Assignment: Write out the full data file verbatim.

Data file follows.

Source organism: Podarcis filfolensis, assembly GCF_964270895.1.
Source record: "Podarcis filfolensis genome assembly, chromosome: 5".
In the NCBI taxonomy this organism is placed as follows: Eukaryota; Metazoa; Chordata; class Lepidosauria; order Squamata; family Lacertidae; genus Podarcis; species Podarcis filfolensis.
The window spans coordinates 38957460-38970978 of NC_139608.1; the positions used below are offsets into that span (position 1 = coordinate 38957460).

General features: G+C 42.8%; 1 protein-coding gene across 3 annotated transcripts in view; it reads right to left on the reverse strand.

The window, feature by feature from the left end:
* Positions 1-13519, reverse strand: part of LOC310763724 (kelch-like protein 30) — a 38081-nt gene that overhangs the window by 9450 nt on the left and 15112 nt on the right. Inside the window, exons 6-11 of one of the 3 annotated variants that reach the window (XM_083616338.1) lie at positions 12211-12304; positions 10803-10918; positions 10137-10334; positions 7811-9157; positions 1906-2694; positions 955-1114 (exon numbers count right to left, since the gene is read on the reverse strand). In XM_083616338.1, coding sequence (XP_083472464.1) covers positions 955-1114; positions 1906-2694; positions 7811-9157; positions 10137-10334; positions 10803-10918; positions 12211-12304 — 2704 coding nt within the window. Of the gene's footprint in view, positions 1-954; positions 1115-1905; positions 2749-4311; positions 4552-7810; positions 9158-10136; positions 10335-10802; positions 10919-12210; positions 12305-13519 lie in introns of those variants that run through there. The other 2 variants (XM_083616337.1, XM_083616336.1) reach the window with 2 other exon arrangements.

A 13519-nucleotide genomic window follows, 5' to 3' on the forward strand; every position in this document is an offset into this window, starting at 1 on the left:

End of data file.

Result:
Source organism: Podarcis filfolensis, assembly GCF_964270895.1.
Source record: "Podarcis filfolensis genome assembly, chromosome: 5".
In the NCBI taxonomy this organism is placed as follows: Eukaryota; Metazoa; Chordata; class Lepidosauria; order Squamata; family Lacertidae; genus Podarcis; species Podarcis filfolensis.
The window spans coordinates 38957460-38970978 of NC_139608.1; the positions used below are offsets into that span (position 1 = coordinate 38957460).

General features: G+C 42.8%; 1 protein-coding gene across 3 annotated transcripts in view; it reads right to left on the reverse strand.

The window, feature by feature from the left end:
* Positions 1-13519, reverse strand: part of LOC310763724 (kelch-like protein 30) — a 38081-nt gene that overhangs the window by 9450 nt on the left and 15112 nt on the right. Inside the window, exons 6-11 of one of the 3 annotated variants that reach the window (XM_083616338.1) lie at positions 12211-12304; positions 10803-10918; positions 10137-10334; positions 7811-9157; positions 1906-2694; positions 955-1114 (exon numbers count right to left, since the gene is read on the reverse strand). In XM_083616338.1, coding sequence (XP_083472464.1) covers positions 955-1114; positions 1906-2694; positions 7811-9157; positions 10137-10334; positions 10803-10918; positions 12211-12304 — 2704 coding nt within the window. Of the gene's footprint in view, positions 1-954; positions 1115-1905; positions 2749-4311; positions 4552-7810; positions 9158-10136; positions 10335-10802; positions 10919-12210; positions 12305-13519 lie in introns of those variants that run through there. The other 2 variants (XM_083616337.1, XM_083616336.1) reach the window with 2 other exon arrangements.

A 13519-nucleotide genomic window follows, 5' to 3' on the forward strand; every position in this document is an offset into this window, starting at 1 on the left: